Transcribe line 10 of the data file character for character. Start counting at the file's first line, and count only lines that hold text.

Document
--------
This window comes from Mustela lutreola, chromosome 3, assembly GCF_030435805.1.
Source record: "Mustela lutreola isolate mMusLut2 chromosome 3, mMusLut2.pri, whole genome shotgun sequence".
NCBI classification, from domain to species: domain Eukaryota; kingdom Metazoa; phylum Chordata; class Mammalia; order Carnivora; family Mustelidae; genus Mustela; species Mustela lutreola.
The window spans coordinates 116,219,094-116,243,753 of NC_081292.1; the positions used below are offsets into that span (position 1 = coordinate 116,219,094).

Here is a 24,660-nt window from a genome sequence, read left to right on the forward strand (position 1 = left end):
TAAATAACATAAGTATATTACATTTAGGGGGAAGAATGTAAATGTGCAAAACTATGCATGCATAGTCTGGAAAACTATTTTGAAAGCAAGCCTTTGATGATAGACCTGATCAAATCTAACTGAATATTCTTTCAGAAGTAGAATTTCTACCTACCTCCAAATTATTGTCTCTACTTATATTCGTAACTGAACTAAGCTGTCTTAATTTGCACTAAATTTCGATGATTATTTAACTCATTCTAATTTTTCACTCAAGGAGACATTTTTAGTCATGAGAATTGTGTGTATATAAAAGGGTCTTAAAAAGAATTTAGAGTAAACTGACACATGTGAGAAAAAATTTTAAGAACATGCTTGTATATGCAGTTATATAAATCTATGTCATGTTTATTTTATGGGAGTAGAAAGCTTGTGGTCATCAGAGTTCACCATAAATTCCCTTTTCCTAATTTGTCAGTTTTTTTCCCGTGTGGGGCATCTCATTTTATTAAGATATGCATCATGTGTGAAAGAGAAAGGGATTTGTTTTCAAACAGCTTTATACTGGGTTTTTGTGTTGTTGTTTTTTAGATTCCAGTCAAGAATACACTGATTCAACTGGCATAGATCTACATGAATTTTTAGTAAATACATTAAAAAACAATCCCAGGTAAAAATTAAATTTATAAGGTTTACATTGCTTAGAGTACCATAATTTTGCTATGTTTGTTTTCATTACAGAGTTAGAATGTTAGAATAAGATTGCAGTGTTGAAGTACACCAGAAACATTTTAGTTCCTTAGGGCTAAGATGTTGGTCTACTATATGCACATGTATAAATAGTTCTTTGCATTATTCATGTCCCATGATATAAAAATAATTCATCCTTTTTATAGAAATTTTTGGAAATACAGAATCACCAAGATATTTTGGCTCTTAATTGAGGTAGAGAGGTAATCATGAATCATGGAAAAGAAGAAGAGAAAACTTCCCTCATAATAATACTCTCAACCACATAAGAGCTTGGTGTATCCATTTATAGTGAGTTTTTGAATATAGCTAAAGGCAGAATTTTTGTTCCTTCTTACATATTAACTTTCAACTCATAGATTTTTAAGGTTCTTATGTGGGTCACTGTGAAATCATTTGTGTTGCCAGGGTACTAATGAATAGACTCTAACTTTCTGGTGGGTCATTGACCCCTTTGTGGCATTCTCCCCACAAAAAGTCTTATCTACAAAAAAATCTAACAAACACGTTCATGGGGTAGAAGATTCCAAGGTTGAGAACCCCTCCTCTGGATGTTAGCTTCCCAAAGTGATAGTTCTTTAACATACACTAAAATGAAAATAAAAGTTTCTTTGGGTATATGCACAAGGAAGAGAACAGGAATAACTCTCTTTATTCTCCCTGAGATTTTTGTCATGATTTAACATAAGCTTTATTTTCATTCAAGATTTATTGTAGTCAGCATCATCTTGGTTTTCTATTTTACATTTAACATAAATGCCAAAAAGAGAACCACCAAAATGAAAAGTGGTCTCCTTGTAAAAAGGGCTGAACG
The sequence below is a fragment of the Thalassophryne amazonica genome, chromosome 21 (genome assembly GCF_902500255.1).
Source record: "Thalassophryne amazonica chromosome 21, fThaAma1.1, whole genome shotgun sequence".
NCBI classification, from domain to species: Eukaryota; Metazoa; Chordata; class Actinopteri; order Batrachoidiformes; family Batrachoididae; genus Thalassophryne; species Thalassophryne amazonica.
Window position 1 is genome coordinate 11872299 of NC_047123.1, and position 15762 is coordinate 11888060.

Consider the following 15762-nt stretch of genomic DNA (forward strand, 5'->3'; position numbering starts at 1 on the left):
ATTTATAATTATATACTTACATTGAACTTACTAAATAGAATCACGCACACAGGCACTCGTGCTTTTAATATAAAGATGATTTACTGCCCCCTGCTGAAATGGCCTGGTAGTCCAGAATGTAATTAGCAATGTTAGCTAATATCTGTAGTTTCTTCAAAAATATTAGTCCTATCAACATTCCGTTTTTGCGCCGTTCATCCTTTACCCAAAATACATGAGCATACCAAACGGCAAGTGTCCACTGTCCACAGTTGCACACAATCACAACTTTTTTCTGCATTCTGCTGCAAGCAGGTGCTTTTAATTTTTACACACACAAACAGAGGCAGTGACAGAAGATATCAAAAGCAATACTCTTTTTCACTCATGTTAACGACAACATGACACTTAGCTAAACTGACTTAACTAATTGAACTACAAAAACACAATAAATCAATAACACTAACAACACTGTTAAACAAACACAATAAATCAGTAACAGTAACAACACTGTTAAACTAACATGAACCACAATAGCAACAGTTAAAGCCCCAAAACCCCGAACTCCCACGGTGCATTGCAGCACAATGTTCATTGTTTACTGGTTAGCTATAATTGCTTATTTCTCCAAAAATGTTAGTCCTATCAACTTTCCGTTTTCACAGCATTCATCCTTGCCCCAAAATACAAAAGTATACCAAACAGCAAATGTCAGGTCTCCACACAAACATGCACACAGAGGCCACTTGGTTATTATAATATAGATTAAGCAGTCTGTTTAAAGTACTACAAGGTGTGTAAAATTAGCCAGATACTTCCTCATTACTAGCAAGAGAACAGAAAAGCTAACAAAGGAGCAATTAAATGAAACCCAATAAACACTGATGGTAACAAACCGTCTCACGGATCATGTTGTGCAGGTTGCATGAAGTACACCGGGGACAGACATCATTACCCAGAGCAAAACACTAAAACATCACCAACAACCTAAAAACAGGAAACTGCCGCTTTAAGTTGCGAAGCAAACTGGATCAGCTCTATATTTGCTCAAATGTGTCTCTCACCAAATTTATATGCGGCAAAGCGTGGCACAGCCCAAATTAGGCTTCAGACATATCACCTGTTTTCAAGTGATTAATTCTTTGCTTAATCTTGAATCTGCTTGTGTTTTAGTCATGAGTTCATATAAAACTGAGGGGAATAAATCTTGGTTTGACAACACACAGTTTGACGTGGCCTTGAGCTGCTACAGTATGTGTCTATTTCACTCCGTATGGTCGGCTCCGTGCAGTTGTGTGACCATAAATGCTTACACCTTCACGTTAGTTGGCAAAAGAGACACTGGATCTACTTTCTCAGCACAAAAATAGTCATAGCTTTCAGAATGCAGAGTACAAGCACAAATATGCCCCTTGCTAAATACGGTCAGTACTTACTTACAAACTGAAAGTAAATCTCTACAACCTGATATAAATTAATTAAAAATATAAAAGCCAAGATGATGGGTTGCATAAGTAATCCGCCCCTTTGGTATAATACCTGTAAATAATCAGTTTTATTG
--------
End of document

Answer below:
Window position 1 is genome coordinate 11872299 of NC_047123.1, and position 15762 is coordinate 11888060.